4. Where are the gaps in the data? What is missing?
    These data are collected along tracklines (2-D) and are therefore inherently incomplete. Geologic details between lines must be inferred.
  5. How consistent are the relationships among the observations, including topology?
    This data set is from one field activity with consistent instrument calibrations.

How can someone get a copy of the data set?

Are there legal restrictions on access or use of the data?
Access_Constraints: None. These data are held in the public domain.
Use_Constraints:
The U.S. Geological Survey requests to be acknowledged as originator of the data in future products or derivative research.
  1. Who distributes the data set? (Distributor 1 of 1)
    Arnell Harrison
    U.S. Geological Survey
    Geologist
    600 4th Street South
    St. Petersburg, FL
    USA

    (727) 803-8747, ext. 3111 (voice)
    aharrison@usgs.gov
    Contact_Instructions:
    Data may be available on-line only by special arrangement with the distributor above.
  2. What's the catalog number I need to order this data set? U.S. Geological Survey Data Series 420
  3. What legal disclaimers am I supposed to read?
    This CD publication was prepared by an agency of the United States Government. Although these data have been processed successfully on a computer system at the U.S. Geological Survey, no warranty expressed or implied is made regarding the display or utility of the data on any other system, nor shall the act of distribution imply any such warranty. The U.S. Geological Survey shall not be held liable for improper or incorrect use of the data described and (or) contained herein. Reference herein to any specific commercial product, process, or service by trade name, trademark, manufacturer, or otherwise does not constitute or imply its endorsement, recommendation, or favoring by the United States Government or any agency thereof.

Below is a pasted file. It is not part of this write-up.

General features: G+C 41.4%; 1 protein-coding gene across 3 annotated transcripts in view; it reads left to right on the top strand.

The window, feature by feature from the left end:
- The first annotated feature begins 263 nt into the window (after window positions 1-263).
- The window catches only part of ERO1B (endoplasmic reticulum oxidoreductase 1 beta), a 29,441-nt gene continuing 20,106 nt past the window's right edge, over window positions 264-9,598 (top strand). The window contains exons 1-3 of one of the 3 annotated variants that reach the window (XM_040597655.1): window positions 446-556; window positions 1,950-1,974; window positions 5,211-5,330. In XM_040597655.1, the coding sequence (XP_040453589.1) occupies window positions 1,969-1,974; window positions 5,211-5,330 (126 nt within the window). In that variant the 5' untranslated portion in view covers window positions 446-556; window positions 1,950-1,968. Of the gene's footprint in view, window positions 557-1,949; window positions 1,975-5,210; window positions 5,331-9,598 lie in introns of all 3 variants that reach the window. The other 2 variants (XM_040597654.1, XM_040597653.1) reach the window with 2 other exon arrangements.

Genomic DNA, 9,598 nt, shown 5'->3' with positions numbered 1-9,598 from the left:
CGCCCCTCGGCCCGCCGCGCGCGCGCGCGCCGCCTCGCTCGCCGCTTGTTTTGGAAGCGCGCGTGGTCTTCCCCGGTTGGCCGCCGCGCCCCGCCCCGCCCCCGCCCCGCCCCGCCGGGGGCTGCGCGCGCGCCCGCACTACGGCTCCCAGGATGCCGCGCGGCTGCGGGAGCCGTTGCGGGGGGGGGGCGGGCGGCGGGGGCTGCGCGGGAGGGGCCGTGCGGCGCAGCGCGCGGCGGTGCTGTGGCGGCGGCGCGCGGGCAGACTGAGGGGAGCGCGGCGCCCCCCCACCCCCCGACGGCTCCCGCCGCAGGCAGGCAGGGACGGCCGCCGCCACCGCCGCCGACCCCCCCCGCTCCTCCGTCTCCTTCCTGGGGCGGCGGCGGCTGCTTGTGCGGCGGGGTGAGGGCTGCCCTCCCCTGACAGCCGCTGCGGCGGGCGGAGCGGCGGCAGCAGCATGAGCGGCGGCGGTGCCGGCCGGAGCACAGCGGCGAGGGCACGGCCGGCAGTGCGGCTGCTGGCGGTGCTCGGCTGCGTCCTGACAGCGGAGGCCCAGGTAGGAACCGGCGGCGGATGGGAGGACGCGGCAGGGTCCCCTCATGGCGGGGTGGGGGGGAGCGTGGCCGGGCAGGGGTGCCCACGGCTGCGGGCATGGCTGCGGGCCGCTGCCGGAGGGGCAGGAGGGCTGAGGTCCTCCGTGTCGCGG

4. How can I download or order the data?
    • Availability in digital form:
      Data format: The SEG-Y standard format (Barry and others, 1975) consists of the following: a 3,600-byte reel identification header, with the first 3,200 bytes consisting of an ASCII header block followed by a 400-byte binary header block, both of which include information specific to line and reel number; a trace data block that follows the reel identification header, with the first 240 bytes of each trace block consisting of the binary trace identification header; and seismic data samples that follow the trace identification header. in format SEG-Y Size: 570